Iran Nuclear NewsIran says more than 5,000 centrifuges in operation

Iran says more than 5,000 centrifuges in operation

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ImageAFP: Iran now has more than 5,000 uranium enrichment centrifuges in operation, as it pushes ahead with its controversial nuclear programme, the Iranian Atomic Energy Organisation chief said on Wednesday.

ImageTEHRAN (AFP) — Iran now has more than 5,000 uranium enrichment centrifuges in operation, as it pushes ahead with its controversial nuclear programme, the Iranian Atomic Energy Organisation chief said on Wednesday.

"At this stage, more than 5,000 centrifuges are in operation," said Gholam Reza Aghazadeh, quoted by the state news agency IRNA.

The figure corresponds to the latest report from the International Atomic Energy Agency (IAEA) which said last week that the Islamic republic has 3,820 centrifuges in operation and another 2,132 being installed or tested.

Iran has stockpiled approximately 630 kilograms (1,389 pounds) of low-enriched uranium or LEU, from the 3,800 centrifuges currently in operation, according to the IAEA.

Estimates vary but the UN watchdog has said that about 1,700 kilograms of LEU would be needed for conversion into high-enriched uranium (HEU) for use in an atom bomb, although other estimates put the figure as low as 700 kilograms.

At the end of August, Iran said it was operating about 4,000 uranium enrichment centrifuges and installing several thousand more.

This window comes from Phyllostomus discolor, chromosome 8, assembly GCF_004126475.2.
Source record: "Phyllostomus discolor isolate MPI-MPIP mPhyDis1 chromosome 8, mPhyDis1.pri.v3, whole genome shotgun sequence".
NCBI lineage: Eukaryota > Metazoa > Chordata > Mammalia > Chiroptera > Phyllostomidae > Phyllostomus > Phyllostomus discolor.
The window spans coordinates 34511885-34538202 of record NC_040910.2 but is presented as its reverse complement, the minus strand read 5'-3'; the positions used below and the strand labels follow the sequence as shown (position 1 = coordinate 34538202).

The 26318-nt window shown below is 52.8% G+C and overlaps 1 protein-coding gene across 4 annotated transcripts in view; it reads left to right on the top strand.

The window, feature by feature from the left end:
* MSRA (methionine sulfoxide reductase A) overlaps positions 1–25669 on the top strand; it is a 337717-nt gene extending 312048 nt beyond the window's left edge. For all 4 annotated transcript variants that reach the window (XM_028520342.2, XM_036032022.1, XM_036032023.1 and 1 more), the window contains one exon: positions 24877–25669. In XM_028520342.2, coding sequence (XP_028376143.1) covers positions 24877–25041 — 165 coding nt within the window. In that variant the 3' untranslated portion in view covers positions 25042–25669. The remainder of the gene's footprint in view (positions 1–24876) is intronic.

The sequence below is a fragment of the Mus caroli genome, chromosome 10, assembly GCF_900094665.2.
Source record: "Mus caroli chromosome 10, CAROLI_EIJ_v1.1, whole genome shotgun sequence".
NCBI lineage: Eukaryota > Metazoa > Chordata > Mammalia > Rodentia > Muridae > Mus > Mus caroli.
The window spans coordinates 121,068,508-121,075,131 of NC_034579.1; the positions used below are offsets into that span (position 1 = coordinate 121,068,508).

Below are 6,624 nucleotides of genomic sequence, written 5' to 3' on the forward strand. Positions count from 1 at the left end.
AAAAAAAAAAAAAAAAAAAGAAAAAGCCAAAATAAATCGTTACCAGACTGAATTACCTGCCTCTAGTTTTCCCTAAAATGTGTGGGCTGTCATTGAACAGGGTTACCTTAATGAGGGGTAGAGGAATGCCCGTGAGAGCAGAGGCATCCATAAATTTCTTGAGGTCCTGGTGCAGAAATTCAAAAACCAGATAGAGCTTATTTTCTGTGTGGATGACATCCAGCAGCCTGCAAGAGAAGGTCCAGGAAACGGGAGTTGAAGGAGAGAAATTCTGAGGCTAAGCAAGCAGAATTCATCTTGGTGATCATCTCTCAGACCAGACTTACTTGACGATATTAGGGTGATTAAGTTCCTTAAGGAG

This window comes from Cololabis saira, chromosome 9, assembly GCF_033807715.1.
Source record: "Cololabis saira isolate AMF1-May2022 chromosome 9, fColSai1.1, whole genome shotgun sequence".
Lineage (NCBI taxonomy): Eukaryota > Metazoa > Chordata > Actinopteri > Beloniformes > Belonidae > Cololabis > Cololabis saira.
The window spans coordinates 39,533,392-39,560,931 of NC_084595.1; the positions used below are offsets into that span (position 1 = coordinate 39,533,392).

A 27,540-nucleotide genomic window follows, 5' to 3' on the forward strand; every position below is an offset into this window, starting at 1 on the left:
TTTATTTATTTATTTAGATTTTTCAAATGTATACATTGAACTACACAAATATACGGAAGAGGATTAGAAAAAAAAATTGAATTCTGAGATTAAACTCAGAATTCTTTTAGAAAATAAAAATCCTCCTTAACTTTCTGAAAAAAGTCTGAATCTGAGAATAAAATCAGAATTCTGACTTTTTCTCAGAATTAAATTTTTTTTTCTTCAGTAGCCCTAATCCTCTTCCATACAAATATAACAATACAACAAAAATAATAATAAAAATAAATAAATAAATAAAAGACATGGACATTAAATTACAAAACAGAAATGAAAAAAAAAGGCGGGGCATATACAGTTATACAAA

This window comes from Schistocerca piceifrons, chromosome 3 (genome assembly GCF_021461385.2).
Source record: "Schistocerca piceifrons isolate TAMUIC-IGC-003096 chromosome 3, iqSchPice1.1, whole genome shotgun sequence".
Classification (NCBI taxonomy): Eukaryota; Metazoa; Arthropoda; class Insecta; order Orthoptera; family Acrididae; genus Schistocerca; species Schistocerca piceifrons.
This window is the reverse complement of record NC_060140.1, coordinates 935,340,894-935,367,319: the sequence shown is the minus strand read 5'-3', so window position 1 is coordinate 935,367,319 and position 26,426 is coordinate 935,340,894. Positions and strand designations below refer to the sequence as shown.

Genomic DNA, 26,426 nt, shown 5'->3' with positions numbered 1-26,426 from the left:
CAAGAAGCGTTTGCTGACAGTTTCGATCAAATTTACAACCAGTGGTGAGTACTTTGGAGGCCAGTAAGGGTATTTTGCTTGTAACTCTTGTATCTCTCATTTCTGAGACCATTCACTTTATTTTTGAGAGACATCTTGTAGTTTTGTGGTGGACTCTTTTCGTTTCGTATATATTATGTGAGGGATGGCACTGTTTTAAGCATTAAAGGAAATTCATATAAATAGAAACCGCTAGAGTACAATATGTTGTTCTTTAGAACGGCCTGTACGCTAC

Iran is already under three sets of UN Security Council sanctions over its refusal to freeze enrichment, as Western powers led by the United States suspect its nuclear programme is a cover for making the bomb.

Under the enrichment process being carried out at Natanz, a huge underground complex in central Iran, low-grade uranium is refined into fuel that can power reactors, or at highly enriched levels, into weapons-grade material.

Iran, a leading OPEC oil producer, denies seeking nuclear weapons and insists its programme is designed to provide energy for its growing population when its reserves of fossil fuels run out.

Iranian officials have repeatedly said they have no intention of freezing enrichment and that as a signatory to the nuclear Non-Proliferation Treaty, Iran has the right to make its own nuclear fuel.

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